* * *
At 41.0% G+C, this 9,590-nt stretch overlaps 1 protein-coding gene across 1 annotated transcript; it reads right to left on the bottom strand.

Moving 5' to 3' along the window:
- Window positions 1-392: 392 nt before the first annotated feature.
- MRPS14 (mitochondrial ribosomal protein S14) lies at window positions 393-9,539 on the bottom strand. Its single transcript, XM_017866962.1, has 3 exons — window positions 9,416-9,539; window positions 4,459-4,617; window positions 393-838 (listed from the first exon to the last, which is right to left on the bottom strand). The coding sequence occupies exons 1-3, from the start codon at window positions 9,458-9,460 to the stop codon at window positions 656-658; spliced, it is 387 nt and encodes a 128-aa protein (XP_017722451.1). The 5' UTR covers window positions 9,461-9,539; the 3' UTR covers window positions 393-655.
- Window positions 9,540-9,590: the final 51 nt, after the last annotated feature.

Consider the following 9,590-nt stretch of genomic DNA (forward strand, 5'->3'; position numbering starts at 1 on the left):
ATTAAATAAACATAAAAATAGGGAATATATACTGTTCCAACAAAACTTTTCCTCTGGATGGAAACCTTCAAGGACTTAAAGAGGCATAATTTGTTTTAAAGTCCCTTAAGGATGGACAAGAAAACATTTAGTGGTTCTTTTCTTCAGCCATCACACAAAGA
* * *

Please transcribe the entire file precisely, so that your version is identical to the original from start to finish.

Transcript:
At 41.0% G+C, this 9,590-nt stretch overlaps 1 protein-coding gene across 1 annotated transcript; it reads right to left on the bottom strand.

Moving 5' to 3' along the window:
- Window positions 1-392: 392 nt before the first annotated feature.
- MRPS14 (mitochondrial ribosomal protein S14) lies at window positions 393-9,539 on the bottom strand. Its single transcript, XM_017866962.1, has 3 exons — window positions 9,416-9,539; window positions 4,459-4,617; window positions 393-838 (listed from the first exon to the last, which is right to left on the bottom strand). The coding sequence occupies exons 1-3, from the start codon at window positions 9,458-9,460 to the stop codon at window positions 656-658; spliced, it is 387 nt and encodes a 128-aa protein (XP_017722451.1). The 5' UTR covers window positions 9,461-9,539; the 3' UTR covers window positions 393-655.
- Window positions 9,540-9,590: the final 51 nt, after the last annotated feature.

Consider the following 9,590-nt stretch of genomic DNA (forward strand, 5'->3'; position numbering starts at 1 on the left):
ATTAAATAAACATAAAAATAGGGAATATATACTGTTCCAACAAAACTTTTCCTCTGGATGGAAACCTTCAAGGACTTAAAGAGGCATAATTTGTTTTAAAGTCCCTTAAGGATGGACAAGAAAACATTTAGTGGTTCTTTTCTTCAGCCATCACACAAAGA